VNS3 allows you to configure Routes to allow a Controller to point to subnets not explicitly included in the IPsec or Overlay configurations. These routes can be automatically shared between other Controllers included in the topology via the Peering mechanism, and with Overlay Network connected devices.
There are two types of routes:
- Route Advertisement - Simple route that tells all Overlay Network participants a certain CIDR destination is available through the VNS3 controller.
- Interface Route - More complex route that also tells all Overlay Network participants a certain CIDR destination is available through the VNS3 controller but also allow configuration of the interface on the VNS3 controller where this is available and an optional Gateway IP.
Creating a route advertisement:
Creating an interface route:
GRE Tunnel Route - GRE routes are a specialized subset of an “Interface Route”. When there are route-based, site-to-site connections, established with GRE, those will be available for routes. Since the actual interface address of a GRE tunnel is not significant, the name of the tunnel which is routing encapsulated GRE traffic is shown, (“200net” in following example). Like “Interface Routes”, the route can be advertised throughout the overlay by selecting the “Advertise route to Overlay” checkbox.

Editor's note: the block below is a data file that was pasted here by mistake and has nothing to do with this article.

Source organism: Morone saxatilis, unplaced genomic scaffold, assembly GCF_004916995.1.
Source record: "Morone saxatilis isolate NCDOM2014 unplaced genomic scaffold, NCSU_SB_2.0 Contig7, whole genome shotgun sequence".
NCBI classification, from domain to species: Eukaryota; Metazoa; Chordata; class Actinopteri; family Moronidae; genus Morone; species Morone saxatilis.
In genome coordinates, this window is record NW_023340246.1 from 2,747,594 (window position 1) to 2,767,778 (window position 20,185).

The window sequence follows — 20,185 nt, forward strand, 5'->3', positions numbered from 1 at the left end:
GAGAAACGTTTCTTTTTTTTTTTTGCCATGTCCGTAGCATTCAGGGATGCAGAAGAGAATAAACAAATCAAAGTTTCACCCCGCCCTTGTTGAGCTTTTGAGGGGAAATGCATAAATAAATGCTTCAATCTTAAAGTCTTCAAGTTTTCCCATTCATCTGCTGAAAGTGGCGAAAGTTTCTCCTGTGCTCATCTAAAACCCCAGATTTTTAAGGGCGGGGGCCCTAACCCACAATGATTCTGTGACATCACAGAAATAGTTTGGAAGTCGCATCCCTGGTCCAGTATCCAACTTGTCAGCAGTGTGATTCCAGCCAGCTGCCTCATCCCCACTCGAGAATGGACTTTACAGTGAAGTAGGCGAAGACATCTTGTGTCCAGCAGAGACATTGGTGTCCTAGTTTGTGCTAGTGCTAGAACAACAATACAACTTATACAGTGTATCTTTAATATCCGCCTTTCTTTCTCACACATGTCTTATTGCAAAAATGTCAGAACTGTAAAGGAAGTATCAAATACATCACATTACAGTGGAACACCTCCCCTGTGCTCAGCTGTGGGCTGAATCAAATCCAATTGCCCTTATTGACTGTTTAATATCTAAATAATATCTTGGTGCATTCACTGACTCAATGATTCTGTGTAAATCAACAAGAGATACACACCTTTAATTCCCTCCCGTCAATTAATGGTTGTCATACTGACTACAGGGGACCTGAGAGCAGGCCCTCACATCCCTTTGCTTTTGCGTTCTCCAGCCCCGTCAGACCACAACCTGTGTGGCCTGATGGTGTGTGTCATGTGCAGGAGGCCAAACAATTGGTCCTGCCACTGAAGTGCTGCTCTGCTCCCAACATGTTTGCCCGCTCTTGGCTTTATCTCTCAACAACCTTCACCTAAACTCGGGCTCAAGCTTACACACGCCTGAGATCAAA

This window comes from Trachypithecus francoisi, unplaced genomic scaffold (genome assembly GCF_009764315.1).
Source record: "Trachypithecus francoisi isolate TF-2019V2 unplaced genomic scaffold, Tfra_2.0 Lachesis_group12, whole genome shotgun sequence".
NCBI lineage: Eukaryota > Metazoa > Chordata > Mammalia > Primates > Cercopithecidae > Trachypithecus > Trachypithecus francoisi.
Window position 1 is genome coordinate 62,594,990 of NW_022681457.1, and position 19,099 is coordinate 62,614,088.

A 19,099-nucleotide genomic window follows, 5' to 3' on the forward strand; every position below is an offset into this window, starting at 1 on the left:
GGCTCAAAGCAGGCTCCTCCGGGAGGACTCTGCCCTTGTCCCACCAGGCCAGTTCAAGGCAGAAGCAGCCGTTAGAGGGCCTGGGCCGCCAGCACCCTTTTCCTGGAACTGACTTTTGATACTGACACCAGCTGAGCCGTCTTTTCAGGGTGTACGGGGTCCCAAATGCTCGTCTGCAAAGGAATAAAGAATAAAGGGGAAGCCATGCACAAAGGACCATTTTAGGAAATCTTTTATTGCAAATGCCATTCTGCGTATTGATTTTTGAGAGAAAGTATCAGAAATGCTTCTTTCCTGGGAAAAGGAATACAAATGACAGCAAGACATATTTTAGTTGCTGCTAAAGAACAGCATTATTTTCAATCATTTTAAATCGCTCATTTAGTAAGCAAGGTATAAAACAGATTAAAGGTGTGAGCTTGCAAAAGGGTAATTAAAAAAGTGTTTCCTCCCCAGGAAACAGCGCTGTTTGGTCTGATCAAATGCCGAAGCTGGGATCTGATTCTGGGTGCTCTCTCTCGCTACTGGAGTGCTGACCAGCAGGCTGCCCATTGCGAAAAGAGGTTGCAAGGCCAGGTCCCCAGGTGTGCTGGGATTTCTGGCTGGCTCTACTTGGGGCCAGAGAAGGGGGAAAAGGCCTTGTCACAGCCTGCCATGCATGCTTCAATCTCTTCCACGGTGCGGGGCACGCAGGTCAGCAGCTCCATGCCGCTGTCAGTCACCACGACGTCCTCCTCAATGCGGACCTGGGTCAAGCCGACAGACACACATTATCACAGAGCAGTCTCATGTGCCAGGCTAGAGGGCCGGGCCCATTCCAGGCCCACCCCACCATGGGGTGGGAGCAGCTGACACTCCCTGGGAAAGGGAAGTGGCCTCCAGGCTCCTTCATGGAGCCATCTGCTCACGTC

Adding a route to 0.0.0.0/0
Sometimes it is necessary to make a route to 0.0.0.0/0.
If done improperly this can make your VNS3 Controller INACCESSIBLE and IRRECOVERABLE.
There are very solid and specific use-cases for this, but proper route sequencing must be followed.
In summary - you are replacing the VNS3 default gateway and telling it all traffic should go to that interface/gateway pair EXCEPT traffic to more specific routes.
To prevent losing access to your controller it is advised that you also have UI or API desktop to the controller from another host in the same specific subnet as the VNS3 controller.
In this example (from AWS, but basic approach required at Azure, Google, etc.), a 0.0.0.0/0 route is about to be entered.
BEFORE HITTING “Add Route” Ensure you have made an Interface Route to your VPC/VNET/Subnet gateway. In the example this is 10.255.255.0/24 with a gateway of 10.255.255.1. (There are too many variables and distinctions for VNS3 to do this for you. You MUST provide the information!)
If you have “peered” VPC/VNET/Subnets when you redirect the default gateway your peering via the cloud infrastructure will drop UNLESS you have a route(s) to the peered subnet(s) explicitly specified. In the example this is the Interface Route to 192.168.222.0/24 with the gateway of 10.255.255.1 (my VPC gateway).
In this example the route to “0.0.0.0/0” is seen as across a GRE tunnel route.
If the topology changes such that a re-directed default route is no longer needed, you can delete it via the “Action” menu on the “Current Routes” display table.
When the new default route was added, VNS3 saved the original gateway setting, and this setting will be used for the default gateway. You DO NOT need to delete the routes you used to inform VNS3 of the local subnet CIDR, nor any peering routes. However, since the default route is now directed to your underlying subnet gateway, you do not need to keep them.